I say Polk is controversial because as a champion of manifest destiny at the expense of Mexico, he seems to have tapped early on some of the imperialist impulses that truly emerged some 50 years later, and there was a chauvinistic element in his attitude toward the Mexicans. And of course he was all for letting slavery expand into America’s newly gained Western lands. Or am I wrong?
In his introduction, Nevins offers a historiographical view of Polk that dismisses earlier claims such as those. He says an “anti-slavery interpretation of the Mexican War” led late 19th-century historians to paint Polk as a conqueror marked by “Machiavellian adroitness” who lied to Congress—or suppressed facts, as Nevins puts it, to get a war with Mexico he already wanted. Not so, Nevins claims: Polk was honest and conscientious, if stiff and mediocre, and not capable of “deceit and double dealing.” (Of course, there is this observation of Polk from a contemporary political adversary, John Quincy Adams, who called him a “slaveholding exterminator of Indians.”)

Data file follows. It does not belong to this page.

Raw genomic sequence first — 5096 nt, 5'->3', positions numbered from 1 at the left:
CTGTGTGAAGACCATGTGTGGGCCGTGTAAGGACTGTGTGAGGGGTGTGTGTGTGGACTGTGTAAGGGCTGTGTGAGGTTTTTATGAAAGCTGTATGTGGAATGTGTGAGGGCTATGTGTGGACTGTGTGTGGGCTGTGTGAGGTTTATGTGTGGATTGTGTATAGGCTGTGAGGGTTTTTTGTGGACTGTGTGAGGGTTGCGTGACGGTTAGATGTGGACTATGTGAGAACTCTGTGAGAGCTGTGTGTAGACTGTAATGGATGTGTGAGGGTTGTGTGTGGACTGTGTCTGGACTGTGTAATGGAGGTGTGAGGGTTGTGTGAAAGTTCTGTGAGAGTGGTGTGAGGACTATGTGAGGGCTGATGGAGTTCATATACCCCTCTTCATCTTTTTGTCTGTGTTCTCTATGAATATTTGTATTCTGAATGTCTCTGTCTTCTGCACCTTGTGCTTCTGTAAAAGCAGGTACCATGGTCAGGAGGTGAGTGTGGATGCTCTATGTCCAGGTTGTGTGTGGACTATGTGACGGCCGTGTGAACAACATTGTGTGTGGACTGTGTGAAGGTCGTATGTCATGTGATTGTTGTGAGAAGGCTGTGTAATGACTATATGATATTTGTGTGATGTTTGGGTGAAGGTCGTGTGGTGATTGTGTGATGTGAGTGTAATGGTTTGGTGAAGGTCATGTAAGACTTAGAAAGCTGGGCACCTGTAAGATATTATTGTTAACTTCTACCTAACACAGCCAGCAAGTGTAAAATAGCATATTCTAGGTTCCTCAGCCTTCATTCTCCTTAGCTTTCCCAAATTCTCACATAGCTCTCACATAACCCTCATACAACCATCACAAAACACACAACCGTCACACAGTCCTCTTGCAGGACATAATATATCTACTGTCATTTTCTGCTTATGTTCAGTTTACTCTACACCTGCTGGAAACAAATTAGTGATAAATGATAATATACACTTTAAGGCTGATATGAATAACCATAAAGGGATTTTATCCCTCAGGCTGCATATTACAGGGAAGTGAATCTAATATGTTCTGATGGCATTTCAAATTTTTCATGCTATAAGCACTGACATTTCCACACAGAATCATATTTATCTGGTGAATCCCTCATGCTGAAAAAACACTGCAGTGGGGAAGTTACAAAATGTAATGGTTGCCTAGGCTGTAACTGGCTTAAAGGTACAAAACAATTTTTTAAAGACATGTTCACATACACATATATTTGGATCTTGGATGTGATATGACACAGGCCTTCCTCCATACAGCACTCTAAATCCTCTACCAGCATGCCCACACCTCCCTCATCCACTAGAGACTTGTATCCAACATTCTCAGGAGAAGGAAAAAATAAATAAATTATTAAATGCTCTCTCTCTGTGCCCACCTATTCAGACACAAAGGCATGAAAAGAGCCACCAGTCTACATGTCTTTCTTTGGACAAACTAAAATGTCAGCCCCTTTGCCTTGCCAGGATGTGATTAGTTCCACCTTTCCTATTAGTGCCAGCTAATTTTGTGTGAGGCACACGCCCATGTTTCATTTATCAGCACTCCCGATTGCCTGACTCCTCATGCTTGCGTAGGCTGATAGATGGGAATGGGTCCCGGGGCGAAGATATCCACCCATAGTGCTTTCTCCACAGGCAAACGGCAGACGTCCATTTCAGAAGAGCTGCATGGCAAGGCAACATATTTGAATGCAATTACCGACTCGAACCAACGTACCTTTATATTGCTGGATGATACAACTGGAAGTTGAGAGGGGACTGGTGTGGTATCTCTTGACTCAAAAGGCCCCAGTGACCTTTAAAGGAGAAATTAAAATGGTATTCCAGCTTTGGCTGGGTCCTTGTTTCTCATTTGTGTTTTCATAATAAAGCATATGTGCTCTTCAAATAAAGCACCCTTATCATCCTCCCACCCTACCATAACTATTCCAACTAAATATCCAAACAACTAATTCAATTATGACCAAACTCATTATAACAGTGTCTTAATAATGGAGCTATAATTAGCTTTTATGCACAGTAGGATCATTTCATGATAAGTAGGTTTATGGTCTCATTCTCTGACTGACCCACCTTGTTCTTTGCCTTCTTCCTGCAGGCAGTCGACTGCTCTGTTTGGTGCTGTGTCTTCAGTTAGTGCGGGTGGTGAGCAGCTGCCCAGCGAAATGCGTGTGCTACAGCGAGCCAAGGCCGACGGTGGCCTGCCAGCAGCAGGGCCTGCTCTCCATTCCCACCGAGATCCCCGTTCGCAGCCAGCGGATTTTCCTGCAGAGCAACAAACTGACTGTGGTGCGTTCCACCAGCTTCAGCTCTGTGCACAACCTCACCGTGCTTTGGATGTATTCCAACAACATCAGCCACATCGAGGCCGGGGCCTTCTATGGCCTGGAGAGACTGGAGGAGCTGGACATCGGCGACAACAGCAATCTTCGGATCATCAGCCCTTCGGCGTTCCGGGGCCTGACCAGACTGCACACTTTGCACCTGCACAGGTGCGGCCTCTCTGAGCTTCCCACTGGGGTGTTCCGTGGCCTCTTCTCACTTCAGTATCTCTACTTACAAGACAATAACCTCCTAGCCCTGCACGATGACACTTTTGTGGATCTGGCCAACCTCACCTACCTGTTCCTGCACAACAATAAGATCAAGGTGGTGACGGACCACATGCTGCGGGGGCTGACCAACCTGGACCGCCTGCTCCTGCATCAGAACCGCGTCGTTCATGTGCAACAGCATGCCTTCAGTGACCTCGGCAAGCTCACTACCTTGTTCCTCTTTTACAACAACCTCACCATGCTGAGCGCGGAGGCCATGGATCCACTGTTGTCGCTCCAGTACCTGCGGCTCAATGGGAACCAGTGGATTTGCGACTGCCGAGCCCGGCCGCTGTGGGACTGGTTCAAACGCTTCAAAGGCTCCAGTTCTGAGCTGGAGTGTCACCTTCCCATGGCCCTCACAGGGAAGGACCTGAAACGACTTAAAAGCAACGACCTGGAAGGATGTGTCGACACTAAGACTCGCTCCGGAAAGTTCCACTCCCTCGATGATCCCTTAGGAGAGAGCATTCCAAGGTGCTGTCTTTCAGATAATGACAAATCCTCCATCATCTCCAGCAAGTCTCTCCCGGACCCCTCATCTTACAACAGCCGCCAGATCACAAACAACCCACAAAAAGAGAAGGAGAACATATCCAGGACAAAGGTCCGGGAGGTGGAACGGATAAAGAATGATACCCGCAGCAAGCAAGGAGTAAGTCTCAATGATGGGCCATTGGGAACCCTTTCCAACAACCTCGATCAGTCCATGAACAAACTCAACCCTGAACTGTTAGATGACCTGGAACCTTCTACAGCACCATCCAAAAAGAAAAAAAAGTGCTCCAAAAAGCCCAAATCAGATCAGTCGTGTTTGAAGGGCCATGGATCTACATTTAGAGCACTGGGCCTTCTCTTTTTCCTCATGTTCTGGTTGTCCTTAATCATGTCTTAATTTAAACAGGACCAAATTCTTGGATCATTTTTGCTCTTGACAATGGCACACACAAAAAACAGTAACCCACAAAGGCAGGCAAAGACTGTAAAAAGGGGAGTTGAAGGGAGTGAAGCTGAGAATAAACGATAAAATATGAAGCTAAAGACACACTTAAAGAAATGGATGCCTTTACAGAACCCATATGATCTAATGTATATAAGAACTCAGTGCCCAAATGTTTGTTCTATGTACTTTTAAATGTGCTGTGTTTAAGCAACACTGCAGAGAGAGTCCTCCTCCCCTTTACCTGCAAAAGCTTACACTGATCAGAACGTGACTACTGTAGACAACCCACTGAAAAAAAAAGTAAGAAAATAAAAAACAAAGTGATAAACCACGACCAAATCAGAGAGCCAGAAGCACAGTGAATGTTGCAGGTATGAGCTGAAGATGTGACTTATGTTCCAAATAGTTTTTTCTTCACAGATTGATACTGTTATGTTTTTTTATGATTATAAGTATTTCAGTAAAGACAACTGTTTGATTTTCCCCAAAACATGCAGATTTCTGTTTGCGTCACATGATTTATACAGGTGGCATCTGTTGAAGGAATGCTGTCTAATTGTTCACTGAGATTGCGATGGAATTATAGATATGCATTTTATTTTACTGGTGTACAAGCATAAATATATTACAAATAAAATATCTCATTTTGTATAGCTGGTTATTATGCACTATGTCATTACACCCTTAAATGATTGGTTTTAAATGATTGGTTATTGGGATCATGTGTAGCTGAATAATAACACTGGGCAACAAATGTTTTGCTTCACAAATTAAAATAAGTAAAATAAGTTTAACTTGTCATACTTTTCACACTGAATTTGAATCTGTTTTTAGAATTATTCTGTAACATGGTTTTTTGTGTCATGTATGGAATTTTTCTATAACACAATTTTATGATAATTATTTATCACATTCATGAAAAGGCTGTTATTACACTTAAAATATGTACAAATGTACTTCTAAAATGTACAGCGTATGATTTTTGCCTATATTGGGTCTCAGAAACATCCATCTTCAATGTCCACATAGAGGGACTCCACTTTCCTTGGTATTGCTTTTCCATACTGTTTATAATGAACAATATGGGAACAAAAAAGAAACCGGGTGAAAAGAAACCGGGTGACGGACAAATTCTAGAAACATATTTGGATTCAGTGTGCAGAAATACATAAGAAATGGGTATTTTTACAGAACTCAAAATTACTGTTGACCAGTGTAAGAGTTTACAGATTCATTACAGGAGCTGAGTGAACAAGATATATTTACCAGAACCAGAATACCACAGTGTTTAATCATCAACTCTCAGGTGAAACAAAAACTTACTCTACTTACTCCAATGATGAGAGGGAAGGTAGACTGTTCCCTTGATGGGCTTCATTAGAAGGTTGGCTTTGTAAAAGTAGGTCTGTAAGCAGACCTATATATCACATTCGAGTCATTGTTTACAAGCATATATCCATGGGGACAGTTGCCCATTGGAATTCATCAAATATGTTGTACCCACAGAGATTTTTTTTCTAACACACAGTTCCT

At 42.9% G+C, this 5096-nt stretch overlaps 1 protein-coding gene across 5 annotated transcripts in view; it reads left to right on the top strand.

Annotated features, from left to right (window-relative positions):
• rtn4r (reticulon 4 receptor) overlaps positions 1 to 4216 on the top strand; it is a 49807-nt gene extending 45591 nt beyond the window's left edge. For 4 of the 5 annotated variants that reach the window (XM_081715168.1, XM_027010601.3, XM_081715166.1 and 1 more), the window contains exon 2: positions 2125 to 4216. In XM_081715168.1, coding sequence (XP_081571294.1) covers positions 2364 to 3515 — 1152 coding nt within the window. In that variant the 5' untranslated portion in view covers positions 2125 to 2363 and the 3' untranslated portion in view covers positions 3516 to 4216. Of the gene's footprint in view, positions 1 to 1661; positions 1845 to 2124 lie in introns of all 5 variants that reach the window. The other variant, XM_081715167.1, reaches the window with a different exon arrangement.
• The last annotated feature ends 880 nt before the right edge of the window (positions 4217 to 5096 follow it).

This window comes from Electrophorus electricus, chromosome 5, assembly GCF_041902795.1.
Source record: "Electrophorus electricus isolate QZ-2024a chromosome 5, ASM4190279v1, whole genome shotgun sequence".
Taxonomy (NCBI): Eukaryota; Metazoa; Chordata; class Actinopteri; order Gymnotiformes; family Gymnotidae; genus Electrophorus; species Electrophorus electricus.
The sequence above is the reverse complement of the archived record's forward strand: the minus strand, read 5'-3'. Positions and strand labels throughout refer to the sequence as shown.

Nevins wrote in 1952; later historians were more apt to side with their 19th-century brethren in assessing Polk’s aims and attitudes. After all, he ran on a Democratic platform in 1844 that was staunchly expansionist. Still, as one college textbook from 2000 notes, war was not inevitable with Mexico; Polk just “made decisions and carried them out in ways that exacerbated already existing tensions and made war difficult to avoid.” In the end, the authors claim, Polk was lucky things turned out as well as they did, but many of the gains he sought—primarily California and the Rio Grande as a border with Mexico—might have been obtained without a war that killed 50,000 Mexicans and left many others under the rule of a Protestant, Anglo-Saxon nation that disdained them.